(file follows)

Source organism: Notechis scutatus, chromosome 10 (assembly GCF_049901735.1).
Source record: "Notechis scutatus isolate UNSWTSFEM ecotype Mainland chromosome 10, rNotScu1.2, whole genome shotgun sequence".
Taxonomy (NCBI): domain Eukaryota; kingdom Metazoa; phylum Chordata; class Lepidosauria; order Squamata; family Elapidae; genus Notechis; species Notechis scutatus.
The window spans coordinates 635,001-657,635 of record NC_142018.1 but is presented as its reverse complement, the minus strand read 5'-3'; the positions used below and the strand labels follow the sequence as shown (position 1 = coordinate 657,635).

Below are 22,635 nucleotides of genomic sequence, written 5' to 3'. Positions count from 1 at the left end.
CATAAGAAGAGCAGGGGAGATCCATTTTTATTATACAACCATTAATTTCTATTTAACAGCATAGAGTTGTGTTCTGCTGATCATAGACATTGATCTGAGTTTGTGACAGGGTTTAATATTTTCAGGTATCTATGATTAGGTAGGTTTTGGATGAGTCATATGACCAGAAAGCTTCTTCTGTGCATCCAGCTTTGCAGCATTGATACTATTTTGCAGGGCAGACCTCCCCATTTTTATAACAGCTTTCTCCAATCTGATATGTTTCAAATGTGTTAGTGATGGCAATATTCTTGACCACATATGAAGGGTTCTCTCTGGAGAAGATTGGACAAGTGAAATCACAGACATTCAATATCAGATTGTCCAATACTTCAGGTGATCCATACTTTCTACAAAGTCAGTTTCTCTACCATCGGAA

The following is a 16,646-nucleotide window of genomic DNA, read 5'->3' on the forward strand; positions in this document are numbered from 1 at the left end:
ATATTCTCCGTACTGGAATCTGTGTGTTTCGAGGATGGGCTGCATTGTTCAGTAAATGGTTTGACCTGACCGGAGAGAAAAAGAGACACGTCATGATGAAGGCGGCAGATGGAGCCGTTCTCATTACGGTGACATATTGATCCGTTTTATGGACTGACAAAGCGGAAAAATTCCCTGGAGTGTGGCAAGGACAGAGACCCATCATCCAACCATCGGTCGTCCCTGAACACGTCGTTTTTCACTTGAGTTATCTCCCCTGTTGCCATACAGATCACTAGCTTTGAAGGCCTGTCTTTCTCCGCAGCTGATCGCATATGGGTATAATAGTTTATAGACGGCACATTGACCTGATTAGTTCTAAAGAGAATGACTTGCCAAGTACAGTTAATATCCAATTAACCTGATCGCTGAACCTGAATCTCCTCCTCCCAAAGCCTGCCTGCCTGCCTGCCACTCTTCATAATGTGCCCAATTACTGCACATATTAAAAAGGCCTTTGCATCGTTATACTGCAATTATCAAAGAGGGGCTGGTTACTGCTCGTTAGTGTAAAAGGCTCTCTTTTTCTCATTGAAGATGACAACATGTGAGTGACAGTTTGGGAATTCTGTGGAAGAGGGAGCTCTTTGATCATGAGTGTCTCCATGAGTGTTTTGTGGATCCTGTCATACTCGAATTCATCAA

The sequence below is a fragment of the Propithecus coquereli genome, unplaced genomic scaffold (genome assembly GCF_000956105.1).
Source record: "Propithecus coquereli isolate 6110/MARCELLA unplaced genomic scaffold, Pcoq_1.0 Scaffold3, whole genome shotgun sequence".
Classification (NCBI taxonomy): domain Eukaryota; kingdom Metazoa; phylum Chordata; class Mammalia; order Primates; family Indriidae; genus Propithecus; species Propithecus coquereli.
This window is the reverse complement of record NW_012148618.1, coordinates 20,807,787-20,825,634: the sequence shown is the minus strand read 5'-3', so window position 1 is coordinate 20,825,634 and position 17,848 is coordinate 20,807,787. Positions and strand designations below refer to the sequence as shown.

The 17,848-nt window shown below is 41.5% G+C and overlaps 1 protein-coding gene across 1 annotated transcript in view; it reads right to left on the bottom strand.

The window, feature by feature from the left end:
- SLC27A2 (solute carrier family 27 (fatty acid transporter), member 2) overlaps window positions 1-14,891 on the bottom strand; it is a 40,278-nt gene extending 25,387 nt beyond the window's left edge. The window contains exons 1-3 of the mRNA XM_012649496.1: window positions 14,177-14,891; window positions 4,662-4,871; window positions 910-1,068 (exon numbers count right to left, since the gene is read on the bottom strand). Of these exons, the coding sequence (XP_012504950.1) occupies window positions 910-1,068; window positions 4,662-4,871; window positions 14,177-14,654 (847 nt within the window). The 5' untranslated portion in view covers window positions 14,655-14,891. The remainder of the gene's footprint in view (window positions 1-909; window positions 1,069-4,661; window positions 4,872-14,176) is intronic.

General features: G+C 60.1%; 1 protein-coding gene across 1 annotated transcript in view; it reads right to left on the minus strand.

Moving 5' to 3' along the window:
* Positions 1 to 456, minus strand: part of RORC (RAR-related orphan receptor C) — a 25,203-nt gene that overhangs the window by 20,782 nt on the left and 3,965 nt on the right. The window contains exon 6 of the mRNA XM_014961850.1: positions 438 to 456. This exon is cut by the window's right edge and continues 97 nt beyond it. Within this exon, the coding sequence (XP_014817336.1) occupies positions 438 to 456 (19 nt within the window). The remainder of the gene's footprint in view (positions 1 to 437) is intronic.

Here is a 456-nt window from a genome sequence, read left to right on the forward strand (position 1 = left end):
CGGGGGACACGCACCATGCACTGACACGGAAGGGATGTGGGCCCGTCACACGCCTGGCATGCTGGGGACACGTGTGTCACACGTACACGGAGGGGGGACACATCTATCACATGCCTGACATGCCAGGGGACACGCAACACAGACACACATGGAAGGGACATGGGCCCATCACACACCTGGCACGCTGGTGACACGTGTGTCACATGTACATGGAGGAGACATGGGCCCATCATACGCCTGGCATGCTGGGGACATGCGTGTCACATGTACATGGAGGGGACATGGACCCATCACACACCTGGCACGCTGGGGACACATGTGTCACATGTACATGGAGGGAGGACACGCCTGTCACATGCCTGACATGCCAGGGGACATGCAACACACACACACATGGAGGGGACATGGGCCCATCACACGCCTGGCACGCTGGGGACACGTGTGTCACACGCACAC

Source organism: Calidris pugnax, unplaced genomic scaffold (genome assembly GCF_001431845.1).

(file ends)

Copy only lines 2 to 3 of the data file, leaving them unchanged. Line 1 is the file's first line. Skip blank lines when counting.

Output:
Source record: "Notechis scutatus isolate UNSWTSFEM ecotype Mainland chromosome 10, rNotScu1.2, whole genome shotgun sequence".
Taxonomy (NCBI): domain Eukaryota; kingdom Metazoa; phylum Chordata; class Lepidosauria; order Squamata; family Elapidae; genus Notechis; species Notechis scutatus.